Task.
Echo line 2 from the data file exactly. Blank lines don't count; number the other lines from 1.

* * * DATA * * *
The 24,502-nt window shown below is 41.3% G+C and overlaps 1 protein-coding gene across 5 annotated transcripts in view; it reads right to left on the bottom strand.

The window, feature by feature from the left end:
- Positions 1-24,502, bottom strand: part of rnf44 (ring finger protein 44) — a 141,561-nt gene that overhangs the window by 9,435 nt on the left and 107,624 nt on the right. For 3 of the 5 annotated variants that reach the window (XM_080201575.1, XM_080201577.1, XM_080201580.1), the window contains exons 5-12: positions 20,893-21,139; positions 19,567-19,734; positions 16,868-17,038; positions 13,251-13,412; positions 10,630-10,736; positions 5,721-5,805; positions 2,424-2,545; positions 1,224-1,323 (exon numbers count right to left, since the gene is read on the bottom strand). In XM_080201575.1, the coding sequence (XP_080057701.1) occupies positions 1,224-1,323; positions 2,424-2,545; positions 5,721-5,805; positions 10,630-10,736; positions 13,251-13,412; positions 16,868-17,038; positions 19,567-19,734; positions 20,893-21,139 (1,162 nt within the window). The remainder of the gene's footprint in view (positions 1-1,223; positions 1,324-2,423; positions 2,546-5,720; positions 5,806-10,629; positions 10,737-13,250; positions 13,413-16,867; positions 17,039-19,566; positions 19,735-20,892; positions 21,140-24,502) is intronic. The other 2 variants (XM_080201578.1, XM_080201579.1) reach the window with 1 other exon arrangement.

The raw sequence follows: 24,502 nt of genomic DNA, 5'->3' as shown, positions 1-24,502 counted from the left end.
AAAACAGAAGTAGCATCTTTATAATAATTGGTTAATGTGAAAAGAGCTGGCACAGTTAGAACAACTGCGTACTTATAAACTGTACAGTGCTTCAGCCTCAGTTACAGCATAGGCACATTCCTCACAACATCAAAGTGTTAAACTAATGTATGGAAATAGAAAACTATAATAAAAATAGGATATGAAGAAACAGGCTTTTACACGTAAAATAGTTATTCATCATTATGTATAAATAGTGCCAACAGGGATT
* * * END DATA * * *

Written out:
The window, feature by feature from the left end: